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The child's education--object of parental authority regarding the child's personality.

1. Preliminary Issues

The "governance" of the minor's person groups the characteristics of parental authority. These features form a beam whose synthesis is done in Article 487 Civil Code (a fundamental text). It reads: "The parents have the right and duty to raise the child, caring for his/her physical, mental, and intellectual health, his/her education and professional training, according to the child's own beliefs, characteristics and needs; they are obliged to give the child an appropriate direction and guidance necessary to exercise the rights that the law grants to the child." (1) Thus, although, within family life the features of parental authority overlap, with no clear-cut distinction, it is useful to discern the meaning of each, even if we do it just to prove, in all its richness, the content of parental authority.

In connection with the listing and designation of parental rights and duties regarding the child's person, in the literature of the field there is no consensus of opinions.

A remarkable author (2) enumerated the following parental rights and duties regarding the child: a) the right to determine the child's home; b) the duty to financially support the child; c) the duty to raise the child; d) the right to return the child; e) the rights to have personal relations with the child; f) the right to watch over the growth, education, teaching and professional training of the child; g) the right to consent to adoption of the child. (3)

In our opinion, we believe that parental rights and duties regarding the child's person can be approached through their subject. From this point of view, we believe that the customary trilogy, each with its own powers--care, supervision, education--covers in terms of attributes of parental authority object over the child's person. (4)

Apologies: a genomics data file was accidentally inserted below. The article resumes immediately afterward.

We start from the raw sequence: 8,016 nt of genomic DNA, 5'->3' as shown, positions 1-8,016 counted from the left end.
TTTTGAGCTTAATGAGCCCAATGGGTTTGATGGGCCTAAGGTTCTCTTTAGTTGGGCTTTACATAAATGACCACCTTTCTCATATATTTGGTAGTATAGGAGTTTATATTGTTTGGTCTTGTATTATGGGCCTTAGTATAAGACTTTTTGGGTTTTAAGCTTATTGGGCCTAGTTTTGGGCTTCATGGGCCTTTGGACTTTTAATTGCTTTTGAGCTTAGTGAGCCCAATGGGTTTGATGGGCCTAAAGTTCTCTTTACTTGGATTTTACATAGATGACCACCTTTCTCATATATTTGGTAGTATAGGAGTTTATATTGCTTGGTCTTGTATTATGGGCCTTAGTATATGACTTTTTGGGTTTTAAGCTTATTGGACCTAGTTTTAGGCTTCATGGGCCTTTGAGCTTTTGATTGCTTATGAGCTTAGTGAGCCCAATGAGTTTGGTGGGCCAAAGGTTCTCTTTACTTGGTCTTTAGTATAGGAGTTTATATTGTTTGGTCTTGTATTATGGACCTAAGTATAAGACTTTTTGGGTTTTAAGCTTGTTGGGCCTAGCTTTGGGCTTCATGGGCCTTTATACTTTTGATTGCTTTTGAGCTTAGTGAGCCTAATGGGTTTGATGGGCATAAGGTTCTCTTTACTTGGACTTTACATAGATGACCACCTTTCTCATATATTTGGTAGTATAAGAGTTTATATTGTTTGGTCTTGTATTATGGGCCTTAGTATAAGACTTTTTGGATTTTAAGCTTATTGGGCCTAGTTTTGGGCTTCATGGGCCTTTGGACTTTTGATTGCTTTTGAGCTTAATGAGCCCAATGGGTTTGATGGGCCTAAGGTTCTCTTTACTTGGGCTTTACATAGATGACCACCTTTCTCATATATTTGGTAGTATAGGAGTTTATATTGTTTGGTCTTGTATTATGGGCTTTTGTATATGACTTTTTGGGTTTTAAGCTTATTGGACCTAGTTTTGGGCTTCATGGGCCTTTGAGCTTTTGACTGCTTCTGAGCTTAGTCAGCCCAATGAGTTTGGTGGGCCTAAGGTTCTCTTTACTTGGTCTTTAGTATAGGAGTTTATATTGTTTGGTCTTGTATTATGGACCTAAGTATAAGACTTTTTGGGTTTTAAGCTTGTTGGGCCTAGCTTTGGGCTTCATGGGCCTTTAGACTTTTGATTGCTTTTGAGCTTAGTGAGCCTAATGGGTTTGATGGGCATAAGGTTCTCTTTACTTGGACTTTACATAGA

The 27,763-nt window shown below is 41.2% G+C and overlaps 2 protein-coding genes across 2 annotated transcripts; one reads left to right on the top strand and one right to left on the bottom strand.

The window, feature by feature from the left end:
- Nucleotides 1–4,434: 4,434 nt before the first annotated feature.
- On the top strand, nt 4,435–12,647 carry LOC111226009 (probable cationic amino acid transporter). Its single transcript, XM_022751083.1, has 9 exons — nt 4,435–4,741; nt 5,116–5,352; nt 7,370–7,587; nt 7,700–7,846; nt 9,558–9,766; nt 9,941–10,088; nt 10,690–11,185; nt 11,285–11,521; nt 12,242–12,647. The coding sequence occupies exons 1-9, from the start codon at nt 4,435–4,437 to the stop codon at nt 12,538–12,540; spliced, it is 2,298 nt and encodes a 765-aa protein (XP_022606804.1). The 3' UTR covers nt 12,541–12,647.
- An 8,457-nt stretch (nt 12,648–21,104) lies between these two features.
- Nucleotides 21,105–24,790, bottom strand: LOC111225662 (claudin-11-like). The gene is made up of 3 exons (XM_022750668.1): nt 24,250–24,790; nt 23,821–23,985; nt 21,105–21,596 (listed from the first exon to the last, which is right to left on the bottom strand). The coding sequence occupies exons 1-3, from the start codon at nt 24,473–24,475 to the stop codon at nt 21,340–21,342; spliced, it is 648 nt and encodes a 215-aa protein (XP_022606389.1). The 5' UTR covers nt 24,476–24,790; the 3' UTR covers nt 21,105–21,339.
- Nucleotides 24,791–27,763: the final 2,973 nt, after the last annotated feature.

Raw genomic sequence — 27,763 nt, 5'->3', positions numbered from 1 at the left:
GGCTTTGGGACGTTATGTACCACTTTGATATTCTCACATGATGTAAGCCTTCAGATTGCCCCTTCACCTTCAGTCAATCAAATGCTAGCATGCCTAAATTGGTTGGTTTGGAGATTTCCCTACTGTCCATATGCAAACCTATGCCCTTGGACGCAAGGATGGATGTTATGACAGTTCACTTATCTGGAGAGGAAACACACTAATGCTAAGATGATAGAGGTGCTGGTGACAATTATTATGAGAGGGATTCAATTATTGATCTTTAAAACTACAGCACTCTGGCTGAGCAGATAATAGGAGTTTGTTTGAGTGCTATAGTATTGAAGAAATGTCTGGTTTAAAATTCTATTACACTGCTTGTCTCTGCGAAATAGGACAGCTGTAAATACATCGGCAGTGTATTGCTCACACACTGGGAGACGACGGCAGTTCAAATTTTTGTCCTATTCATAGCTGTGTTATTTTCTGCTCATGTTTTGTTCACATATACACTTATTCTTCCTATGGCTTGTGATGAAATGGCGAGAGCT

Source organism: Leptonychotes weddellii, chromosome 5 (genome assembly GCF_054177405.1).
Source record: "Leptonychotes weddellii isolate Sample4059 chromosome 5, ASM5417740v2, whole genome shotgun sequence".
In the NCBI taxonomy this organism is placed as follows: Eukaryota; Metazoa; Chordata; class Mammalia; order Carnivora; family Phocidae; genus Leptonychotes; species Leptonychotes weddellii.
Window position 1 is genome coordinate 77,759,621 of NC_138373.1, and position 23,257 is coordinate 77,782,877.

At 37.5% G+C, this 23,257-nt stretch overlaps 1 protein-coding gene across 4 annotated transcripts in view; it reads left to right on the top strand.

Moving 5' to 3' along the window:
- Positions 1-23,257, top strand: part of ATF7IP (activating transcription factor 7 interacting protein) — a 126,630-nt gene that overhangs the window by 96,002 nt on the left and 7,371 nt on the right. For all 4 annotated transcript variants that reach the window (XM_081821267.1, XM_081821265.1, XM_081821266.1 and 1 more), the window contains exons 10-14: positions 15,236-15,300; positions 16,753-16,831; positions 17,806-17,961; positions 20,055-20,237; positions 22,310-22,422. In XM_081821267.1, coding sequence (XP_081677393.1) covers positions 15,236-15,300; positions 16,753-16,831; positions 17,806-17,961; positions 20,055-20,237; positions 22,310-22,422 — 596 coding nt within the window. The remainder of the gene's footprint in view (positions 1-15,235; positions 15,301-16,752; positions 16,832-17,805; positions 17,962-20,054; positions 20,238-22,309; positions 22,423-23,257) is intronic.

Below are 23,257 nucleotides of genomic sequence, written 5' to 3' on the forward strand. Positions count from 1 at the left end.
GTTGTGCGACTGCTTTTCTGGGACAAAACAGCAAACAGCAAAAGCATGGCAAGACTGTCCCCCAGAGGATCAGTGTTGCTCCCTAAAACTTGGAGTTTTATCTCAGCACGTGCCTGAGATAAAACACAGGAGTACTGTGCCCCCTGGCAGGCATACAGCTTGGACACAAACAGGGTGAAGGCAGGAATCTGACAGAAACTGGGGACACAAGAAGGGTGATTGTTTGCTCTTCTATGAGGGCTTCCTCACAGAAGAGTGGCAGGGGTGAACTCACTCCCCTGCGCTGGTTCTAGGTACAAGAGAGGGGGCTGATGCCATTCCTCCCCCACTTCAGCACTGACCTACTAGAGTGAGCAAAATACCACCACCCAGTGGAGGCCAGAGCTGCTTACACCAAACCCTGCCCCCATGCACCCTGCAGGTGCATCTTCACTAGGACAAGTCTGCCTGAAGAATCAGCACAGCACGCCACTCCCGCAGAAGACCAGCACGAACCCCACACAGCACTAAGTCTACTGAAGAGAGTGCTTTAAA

In parental authority field, the word "education" is used in the broadest possible sense. To educate a child means to grow him/her, to cultivate what is routinely called "common sense," to direct him/her. The education involves, on parents' behalf, a whole set of decisive choices and their outcomes. This privilege includes both children' elementary knowledge acquisition and school, artistic and religious education, but, first of all, in our opinion, is the guidance and moral formation of a child, his/her character building, his/her attitudes towards others and towards him(her)self; the latter is the one that prepares the child and lay down his/her future life, one that forms him/her for the adult social life, which leads to the essential and primary values of respect for human rights and humanity.

2. Guidance and Moral Formation of Children

The awakening of consciousness and discernment, openness to values represent, under innermost aspect, the parenting primary vocation. Parents are the source of all influences. Hand in hand with surveillance, vigilance exercised in relations and correspondence of the child is the parents' educational mission. The main task of parents is that of mentoring, training, educating their children, setting moral direction to follow. It is a right that lies in the nature of being parent and whose importance deserved to be proclaimed among the fundamental human rights by the United Nations: "Parents have a prior right to choose the kind of education that shall be given to their children." (Declaration of December 9th 1948, Article 26, paragraph 3)